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Correspondence
Authors’ response: A systematic review of the association between pleural plaques and changes in lung function
  1. Leonid Kopylev,
  2. Krista Y Christensen,
  3. James W Brown,
  4. Glinda S Cooper
  1. National Center for Environmental Assessment, Office of Research and Development, United States Environmental Protection Agency, Washington DC, USA
  1. Correspondence to Glinda S Cooper, National Center for Environmental Assessment, Office of Research and Development, United States Environmental Protection Agency, Washington DC 20460, USA; Cooper.Glinda{at}epa.gov

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We welcome the opportunity to respond to Goodman et al,1 and to correct their misperceptions about our paper.2 As noted in their letter, Kerper et al 3 also recently analysed lung function decrements associated with pleural plaques. While the methodological details of our publications differed somewhat, the identified literature and the conclusions regarding magnitude of effect on lung function were well aligned. We found statistically significant 2–4% decrements in lung function in people exposed to asbestos with pleural plaques relative to asbestos-exposed people without abnormalities. Kerper et al 3 reported 3–5% decrements. It is not clear why Kerper et al 3 chose to ignore differences in study size: all studies were considered equally in their analysis, despite sample sizes ranging from tens to thousands, and a summary estimate was not calculated.

With respect to the specific points raised,1 although we did not use the term ‘risk of bias’ (a term ie, also sometimes used for ‘internal validity’), our approach certainly meets standards of systematic review.4 We systematically evaluated studies using predefined criteria related to study methodology and potential biases (eg, consideration of potential confounding by smoking), and incorporated this information through a series of sensitivity analyses. The decrements in lung function associated with the presence of pleural plaques were similar or larger in the meta-analysis of studies without identified limitations, as outlined in the predefined criteria, compared to the meta-analysis of all studies. In addition, all of the studies used an internal comparison group of asbestos-exposed people without abnormalities, and some included additional adjustment for asbestos exposure. We conducted analyses limited to HRCT studies that excluded early signs of parenchymal changes, demonstrating that the decrements in lung function cannot be attributed2 to undetected asbestos-related disease, and we examined and addressed BMI in our analysis and discussion. We noted that the pattern of results among the five excluded studies was consistent with the pattern seen in the included studies; these were not ‘null’ studies, as was characterised by Goodman et al.2 In addition, we see no basis for a concern that imputation of variances for the four studies that did not provide these data biased our results.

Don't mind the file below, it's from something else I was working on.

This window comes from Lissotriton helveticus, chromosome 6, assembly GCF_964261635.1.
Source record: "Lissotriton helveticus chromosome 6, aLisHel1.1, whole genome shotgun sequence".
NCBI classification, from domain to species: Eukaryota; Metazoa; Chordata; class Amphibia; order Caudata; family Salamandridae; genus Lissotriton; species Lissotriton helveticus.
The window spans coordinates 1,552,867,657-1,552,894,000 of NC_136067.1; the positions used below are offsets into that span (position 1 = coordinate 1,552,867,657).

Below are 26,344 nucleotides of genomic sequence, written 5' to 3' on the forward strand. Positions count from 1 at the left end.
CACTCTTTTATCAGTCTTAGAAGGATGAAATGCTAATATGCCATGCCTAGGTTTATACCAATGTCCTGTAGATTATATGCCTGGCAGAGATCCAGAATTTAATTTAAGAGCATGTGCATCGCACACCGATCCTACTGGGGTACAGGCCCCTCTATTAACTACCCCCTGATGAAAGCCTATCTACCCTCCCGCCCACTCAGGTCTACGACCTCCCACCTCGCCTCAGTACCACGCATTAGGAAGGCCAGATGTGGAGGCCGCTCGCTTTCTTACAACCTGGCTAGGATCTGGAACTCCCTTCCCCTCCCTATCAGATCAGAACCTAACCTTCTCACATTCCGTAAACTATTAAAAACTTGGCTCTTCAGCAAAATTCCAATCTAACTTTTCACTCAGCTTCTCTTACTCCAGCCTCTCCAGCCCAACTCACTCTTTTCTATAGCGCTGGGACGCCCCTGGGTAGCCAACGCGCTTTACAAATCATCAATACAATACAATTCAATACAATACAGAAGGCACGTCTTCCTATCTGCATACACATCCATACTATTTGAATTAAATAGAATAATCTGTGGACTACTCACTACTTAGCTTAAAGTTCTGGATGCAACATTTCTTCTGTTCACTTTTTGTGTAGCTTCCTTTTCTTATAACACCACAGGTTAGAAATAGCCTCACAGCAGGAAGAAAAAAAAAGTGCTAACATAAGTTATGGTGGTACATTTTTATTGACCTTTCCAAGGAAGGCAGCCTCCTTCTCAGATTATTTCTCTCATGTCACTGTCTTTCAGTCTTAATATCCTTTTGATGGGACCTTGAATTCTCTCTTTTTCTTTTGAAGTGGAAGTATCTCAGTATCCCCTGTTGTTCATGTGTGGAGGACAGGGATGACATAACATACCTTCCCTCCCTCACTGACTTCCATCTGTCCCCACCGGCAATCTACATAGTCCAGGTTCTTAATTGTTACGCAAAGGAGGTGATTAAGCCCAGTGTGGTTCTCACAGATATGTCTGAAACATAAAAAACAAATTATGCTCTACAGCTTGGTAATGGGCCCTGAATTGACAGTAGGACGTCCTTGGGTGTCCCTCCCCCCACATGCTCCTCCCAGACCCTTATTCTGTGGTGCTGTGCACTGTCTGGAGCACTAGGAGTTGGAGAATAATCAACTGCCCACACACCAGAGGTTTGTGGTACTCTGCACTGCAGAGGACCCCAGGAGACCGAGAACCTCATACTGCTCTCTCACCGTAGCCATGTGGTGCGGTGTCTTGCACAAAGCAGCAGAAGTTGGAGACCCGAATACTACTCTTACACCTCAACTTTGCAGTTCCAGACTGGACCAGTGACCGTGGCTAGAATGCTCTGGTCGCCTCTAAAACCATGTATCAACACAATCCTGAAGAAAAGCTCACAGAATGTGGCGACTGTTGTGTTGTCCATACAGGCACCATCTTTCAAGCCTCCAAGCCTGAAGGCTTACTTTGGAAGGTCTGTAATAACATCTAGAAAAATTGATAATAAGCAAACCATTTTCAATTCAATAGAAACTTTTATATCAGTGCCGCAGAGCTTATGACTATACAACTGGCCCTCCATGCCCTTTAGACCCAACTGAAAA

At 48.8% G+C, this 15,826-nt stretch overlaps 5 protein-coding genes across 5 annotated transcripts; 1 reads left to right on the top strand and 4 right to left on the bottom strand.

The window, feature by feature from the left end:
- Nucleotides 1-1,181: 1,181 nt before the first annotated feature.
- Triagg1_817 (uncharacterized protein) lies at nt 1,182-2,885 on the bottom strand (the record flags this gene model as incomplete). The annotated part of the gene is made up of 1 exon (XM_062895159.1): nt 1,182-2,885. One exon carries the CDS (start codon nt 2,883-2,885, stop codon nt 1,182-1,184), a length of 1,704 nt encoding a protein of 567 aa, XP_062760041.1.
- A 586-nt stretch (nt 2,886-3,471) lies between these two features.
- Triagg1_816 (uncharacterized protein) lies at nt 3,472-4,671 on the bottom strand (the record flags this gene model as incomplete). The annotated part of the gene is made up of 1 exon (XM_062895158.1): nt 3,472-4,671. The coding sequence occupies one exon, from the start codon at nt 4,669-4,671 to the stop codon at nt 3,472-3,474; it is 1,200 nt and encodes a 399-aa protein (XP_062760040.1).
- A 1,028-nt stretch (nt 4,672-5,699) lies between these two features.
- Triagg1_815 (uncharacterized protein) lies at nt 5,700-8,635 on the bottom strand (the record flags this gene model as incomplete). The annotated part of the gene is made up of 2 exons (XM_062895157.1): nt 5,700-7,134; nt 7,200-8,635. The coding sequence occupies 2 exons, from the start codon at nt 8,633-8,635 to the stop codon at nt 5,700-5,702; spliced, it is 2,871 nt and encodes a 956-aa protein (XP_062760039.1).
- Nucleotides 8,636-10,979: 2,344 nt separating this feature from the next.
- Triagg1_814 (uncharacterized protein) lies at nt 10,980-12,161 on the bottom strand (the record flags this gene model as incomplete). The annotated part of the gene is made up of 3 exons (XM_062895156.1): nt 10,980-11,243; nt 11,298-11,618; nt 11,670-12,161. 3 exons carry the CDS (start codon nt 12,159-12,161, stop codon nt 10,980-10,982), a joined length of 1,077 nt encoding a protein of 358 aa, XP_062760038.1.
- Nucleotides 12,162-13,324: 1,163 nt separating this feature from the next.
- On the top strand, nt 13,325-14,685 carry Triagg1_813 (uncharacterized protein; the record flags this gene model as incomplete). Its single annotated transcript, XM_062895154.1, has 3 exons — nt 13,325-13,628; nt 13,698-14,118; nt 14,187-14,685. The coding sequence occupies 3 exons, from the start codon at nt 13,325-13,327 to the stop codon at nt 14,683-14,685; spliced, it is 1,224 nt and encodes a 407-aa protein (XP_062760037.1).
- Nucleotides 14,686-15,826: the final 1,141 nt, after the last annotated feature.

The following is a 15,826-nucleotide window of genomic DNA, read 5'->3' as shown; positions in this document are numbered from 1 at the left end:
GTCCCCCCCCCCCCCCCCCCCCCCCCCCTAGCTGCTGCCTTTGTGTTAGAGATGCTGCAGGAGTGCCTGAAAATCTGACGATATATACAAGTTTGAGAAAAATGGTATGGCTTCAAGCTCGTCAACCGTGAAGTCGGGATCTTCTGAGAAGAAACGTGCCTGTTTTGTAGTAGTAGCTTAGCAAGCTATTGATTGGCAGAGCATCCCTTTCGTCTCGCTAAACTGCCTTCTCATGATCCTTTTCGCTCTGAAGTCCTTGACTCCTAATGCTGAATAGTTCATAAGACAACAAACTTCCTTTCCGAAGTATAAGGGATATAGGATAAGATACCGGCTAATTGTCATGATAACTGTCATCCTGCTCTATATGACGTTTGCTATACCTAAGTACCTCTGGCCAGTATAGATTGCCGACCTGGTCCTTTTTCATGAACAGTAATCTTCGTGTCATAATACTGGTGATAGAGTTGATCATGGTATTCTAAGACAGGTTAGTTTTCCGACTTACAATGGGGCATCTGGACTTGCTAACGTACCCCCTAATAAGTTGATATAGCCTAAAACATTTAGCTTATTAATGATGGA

Despite concerns1 that one of the longitudinal studies5 had no comparison population, the comparison of measured lung function to predicted lung function accounts for potential longitudinal declines due solely to increasing age and allows subjects to serve as their own comparison over time. The study5 showed that plaques and measured lung function relative to predicted lung function both worsen over time even without additional asbestos exposure.

Our and Kerper et al's3 search results differed by one foreign-language paper and one study published after our cut-off date. The other differences in the set of studies arose from our more restrictive inclusion criteria (eg, excluding studies that included people with asbestosis). We see this as an example of methodological rigour, not an ‘insufficiency’ of the search strategy as characterised in reference 1.

In summary, our systematic review and meta-analysis found statistically significant decrements in lung function in asbestos-exposed people with pleural plaques relative to exposed people without abnormalities. Our analysis does not support the suggestion1 that the results are due to methodological limitations of the studies, undetected asbestos-related disease, a biased analysis, or the exclusion of studies. Small but significant permanent changes in group mean lung function can be indicative of functional impairment at the population level;6 the focus on population-level versus clinical-level effects is at the heart of our and Kerper et al's3 differing interpretations of the observed decrement in lung function.

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Footnotes

  • Funding US Environmental Protection Agency.

  • Disclaimer The views expressed in this manuscript are those of the authors and do not necessarily reflect the views or policies of the US Environmental Protection Agency.

  • Competing interests None declared.

  • Provenance and peer review Not commissioned; internally peer reviewed.

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